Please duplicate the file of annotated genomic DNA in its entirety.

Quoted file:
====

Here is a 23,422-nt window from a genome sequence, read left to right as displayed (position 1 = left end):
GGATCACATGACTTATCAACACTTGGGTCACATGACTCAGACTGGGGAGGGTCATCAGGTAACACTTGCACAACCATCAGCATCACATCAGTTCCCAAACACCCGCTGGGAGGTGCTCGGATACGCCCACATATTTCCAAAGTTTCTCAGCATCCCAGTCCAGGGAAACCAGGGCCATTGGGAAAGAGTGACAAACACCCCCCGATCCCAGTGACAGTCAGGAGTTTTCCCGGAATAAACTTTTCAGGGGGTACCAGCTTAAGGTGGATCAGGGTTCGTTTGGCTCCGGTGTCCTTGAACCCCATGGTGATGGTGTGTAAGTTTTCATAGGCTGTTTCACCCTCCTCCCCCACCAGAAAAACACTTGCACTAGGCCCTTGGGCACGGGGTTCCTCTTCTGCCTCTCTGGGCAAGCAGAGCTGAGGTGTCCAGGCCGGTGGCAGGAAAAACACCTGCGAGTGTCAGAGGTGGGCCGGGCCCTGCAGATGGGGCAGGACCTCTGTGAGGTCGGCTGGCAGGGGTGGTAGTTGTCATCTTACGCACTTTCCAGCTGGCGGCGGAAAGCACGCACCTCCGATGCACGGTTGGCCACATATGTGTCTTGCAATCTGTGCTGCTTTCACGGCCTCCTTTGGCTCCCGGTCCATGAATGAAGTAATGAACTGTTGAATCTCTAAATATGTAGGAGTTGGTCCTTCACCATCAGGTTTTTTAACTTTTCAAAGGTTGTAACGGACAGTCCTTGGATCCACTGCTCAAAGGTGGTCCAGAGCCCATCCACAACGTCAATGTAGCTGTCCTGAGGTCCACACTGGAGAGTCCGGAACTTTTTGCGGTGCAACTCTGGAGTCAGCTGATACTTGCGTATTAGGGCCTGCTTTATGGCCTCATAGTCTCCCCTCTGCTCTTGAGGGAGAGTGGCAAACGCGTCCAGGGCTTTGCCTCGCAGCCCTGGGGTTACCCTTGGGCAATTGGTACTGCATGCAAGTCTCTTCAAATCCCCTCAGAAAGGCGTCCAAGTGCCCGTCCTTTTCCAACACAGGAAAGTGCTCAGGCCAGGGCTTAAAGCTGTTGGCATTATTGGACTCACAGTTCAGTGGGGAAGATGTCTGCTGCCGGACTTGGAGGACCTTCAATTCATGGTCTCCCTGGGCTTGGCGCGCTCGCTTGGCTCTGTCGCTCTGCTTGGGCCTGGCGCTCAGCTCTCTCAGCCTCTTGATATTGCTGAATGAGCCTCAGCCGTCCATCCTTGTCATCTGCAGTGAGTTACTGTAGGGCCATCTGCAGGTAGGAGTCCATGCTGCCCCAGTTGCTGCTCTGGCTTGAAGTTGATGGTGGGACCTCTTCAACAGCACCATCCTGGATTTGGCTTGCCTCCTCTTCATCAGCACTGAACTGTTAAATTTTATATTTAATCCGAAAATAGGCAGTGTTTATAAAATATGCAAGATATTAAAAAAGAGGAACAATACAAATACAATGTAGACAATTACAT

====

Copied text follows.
Here is a 23,422-nt window from a genome sequence, read left to right as displayed (position 1 = left end):
GGATCACATGACTTATCAACACTTGGGTCACATGACTCAGACTGGGGAGGGTCATCAGGTAACACTTGCACAACCATCAGCATCACATCAGTTCCCAAACACCCGCTGGGAGGTGCTCGGATACGCCCACATATTTCCAAAGTTTCTCAGCATCCCAGTCCAGGGAAACCAGGGCCATTGGGAAAGAGTGACAAACACCCCCCGATCCCAGTGACAGTCAGGAGTTTTCCCGGAATAAACTTTTCAGGGGGTACCAGCTTAAGGTGGATCAGGGTTCGTTTGGCTCCGGTGTCCTTGAACCCCATGGTGATGGTGTGTAAGTTTTCATAGGCTGTTTCACCCTCCTCCCCCACCAGAAAAACACTTGCACTAGGCCCTTGGGCACGGGGTTCCTCTTCTGCCTCTCTGGGCAAGCAGAGCTGAGGTGTCCAGGCCGGTGGCAGGAAAAACACCTGCGAGTGTCAGAGGTGGGCCGGGCCCTGCAGATGGGGCAGGACCTCTGTGAGGTCGGCTGGCAGGGGTGGTAGTTGTCATCTTACGCACTTTCCAGCTGGCGGCGGAAAGCACGCACCTCCGATGCACGGTTGGCCACATATGTGTCTTGCAATCTGTGCTGCTTTCACGGCCTCCTTTGGCTCCCGGTCCATGAATGAAGTAATGAACTGTTGAATCTCTAAATATGTAGGAGTTGGTCCTTCACCATCAGGTTTTTTAACTTTTCAAAGGTTGTAACGGACAGTCCTTGGATCCACTGCTCAAAGGTGGTCCAGAGCCCATCCACAACGTCAATGTAGCTGTCCTGAGGTCCACACTGGAGAGTCCGGAACTTTTTGCGGTGCAACTCTGGAGTCAGCTGATACTTGCGTATTAGGGCCTGCTTTATGGCCTCATAGTCTCCCCTCTGCTCTTGAGGGAGAGTGGCAAACGCGTCCAGGGCTTTGCCTCGCAGCCCTGGGGTTACCCTTGGGCAATTGGTACTGCATGCAAGTCTCTTCAAATCCCCTCAGAAAGGCGTCCAAGTGCCCGTCCTTTTCCAACACAGGAAAGTGCTCAGGCCAGGGCTTAAAGCTGTTGGCATTATTGGACTCACAGTTCAGTGGGGAAGATGTCTGCTGCCGGACTTGGAGGACCTTCAATTCATGGTCTCCCTGGGCTTGGCGCGCTCGCTTGGCTCTGTCGCTCTGCTTGGGCCTGGCGCTCAGCTCTCTCAGCCTCTTGATATTGCTGAATGAGCCTCAGCCGTCCATCCTTGTCATCTGCAGTGAGTTACTGTAGGGCCATCTGCAGGTAGGAGTCCATGCTGCCCCAGTTGCTGCTCTGGCTTGAAGTTGATGGTGGGACCTCTTCAACAGCACCATCCTGGATTTGGCTTGCCTCCTCTTCATCAGCACTGAACTGTTAAATTTTATATTTAATCCGAAAATAGGCAGTGTTTATAAAATATGCAAGATATTAAAAAAGAGGAACAATACAAATACAATGTAGACAATTACAT